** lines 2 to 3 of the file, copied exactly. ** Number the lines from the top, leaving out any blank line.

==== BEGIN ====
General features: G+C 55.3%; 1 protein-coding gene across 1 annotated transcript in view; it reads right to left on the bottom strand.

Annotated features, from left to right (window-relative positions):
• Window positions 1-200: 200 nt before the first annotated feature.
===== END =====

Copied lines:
Annotated features, from left to right (window-relative positions):
• Window positions 1-200: 200 nt before the first annotated feature.